There are two major ways capitalism has of capturing attention: scale and novelty. We see scale in the increasing prevalence of mergers and acquisitions, and the increasing scale of projects. For novelty, the avant garde architects are seen as a resource from which novelty can be mined. Their work is taken, detached from its critical foundations, and exploited as a means for offering visual novelty. So, you get architects like Frank Gehry and Zaha Hadid, where, if you see what they said early in their careers, they clearly saw themselves as iconoclastic rebels; but they were quickly co-opted as vehicles of mainstream branding. And the work, in its thematic visual direction, has to get more and more extreme if it needs to keep capturing attention.
Now I come to the responses
Response One: An Aesthetics of Absorption
We are trained to follow an aesthetic of expression, and we must switch to an aesthetic of absorption. Inhabitation of our work is a process that breeds memory, and as memory gets embedded into architectural space, it breeds meaning and significance. This is an aesthetic that that is absorbed by the work, which develops slowly over time after we have stepped away from the project. The test of a good building is not whether someone sees it and says “Wow!”, it lies in whether someone can inhabit the building for years and look back at those years with affection. As Juhani Pallasmaa points out, when we inhabit architecture we lend our perceptions to it, and architecture offers back its aura in a way that entices and emancipates us.
This dialogue between inhabitant and aura is what is meaningful. The aura speaks for itself, our individual voices should not be necessary. The aura is what our craftsmanship of space should liberate, and our work should dedicate itself to empowering this aura in offering an emancipatory experience for the inhabitant.
Response Two: An Architecture of the Background
Here, I am indebted to the fact that I am in a legacy practice, and this is a value inherited from previous generations of the practice. This was discovered when investigating why the work of the practice produced in the 1950s to the 70s stayed free of the Chandigarh-influenced Corbusian idiom that dominated modern architecture in India at the time. I discovered that the goal of the practice is not as heroic as it is often made out to be; it is far more modest. The primary purpose was not to construct public symbols of what architecture should be. It was to use architecture as a means by which one earned the respect of the community within which one practiced. This keeps us, and our discipline, grounded; and views modernity as an ethical and contextual practice rather than a visual spectacle.
Response Three: Proposition and Diagram
This response is driven by the need to create a project methodology that is rooted in our values. Every project depends on seeking to connect what we call ‘proposition’ and ‘diagram’: and we define these terms in a way that is specific to us. The ‘proposition’ is not about architecture, it is about life: more specifically an aspirational ideal of life that is relevant to the specific project being undertaken. The ‘diagram’ is a spatial order that must be constructed for this project: it maintains the disciplinary autonomy of architecture. The challenge is to construct a diagram that contains the proposition in a manner that is intelligible to the inhabitant.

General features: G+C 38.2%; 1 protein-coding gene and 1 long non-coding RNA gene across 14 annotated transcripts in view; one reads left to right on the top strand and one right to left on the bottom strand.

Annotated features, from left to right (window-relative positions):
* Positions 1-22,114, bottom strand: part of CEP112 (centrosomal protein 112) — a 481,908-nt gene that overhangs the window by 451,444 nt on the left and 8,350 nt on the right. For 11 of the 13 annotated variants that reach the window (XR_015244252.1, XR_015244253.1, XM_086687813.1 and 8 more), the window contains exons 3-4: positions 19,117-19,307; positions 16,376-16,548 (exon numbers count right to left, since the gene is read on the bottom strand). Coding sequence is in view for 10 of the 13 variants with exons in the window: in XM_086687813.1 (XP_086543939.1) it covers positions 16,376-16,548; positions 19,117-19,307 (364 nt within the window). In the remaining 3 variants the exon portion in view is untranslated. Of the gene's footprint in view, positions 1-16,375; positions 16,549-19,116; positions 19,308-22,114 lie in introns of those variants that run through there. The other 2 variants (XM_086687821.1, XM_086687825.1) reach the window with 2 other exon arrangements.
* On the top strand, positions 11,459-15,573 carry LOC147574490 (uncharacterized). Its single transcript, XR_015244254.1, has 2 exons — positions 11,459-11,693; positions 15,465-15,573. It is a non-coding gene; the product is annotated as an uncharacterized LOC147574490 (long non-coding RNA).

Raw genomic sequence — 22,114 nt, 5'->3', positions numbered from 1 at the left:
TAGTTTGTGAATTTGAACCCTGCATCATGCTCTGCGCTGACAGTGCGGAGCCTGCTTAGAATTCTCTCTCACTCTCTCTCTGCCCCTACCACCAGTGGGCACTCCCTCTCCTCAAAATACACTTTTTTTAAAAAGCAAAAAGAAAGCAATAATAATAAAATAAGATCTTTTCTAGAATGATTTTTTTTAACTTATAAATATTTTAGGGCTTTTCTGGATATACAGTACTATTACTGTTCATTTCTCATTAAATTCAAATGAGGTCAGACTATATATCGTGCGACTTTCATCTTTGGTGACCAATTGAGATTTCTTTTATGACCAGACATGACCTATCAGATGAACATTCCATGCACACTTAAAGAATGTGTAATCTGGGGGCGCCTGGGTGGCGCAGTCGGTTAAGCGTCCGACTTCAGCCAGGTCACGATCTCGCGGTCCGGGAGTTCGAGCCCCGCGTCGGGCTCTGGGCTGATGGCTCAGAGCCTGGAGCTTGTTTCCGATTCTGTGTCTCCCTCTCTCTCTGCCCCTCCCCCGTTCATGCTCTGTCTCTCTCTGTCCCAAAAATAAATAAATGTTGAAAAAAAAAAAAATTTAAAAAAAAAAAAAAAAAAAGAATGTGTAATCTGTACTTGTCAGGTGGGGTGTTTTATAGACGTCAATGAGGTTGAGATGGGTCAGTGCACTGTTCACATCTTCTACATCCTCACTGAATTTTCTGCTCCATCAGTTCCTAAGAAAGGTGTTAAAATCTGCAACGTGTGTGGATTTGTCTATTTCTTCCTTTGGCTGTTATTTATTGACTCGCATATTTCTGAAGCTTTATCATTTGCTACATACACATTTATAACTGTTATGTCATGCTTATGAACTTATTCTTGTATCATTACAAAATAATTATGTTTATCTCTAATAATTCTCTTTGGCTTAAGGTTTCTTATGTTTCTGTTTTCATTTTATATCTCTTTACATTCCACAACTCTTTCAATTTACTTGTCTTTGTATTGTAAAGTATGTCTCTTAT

Response Four: Authenticity From Dialogue
Here, one is indebted to Charles Taylor’s propositionthat authenticity is like language: the capacity for it is innate within us, but will lie unrealised and unknown if we do not participate in conversation. We discover and sustain our authenticity through an ongoing dialogue predicated on recognition: how we recognise others and building one’s sense of self on how one is recognised by others. Authenticity springs from the back-and-forth of dialogue, and not from intellectual uncovering of linear links between cause and effect. This dialogue should not be solely internal to the practice and must involve clients and other stakeholders.
Dialogue is also what unites theory and practice. Neither is foundational to the other, and they work best when they contradict each other, where theory critiques practice, practice critiques theory, and balance is maintained by the continuity of this critical dialogue. For this, dialogue must be sincere and diverse; which means that practice must be non-hierarchical and must refrain from being overly personality-centric. We are fortunate in being large enough to sustain this diversity internally. But smaller firms will need to build networks to
Response Five: The Practice as a Place
The primary purpose of practice should not be to offer a vehicle for the expression of individual genius. It should seek to offer a sheltered space that nurtures a reflective dialogue on the authenticity and potential of architecture. The structure of the dialogue should include propositional quests within projects, critique, theoretical reflection, practice-driven research, forums for interaction, and the articulation of beacon values. Setting this up requires conscious attention: one must design one’s practice in order to effectively design architecture.
The way I like to express this is to say that we have been preoccupied too long with the practice of architecture, and we must now turn attention to the architecture of practice.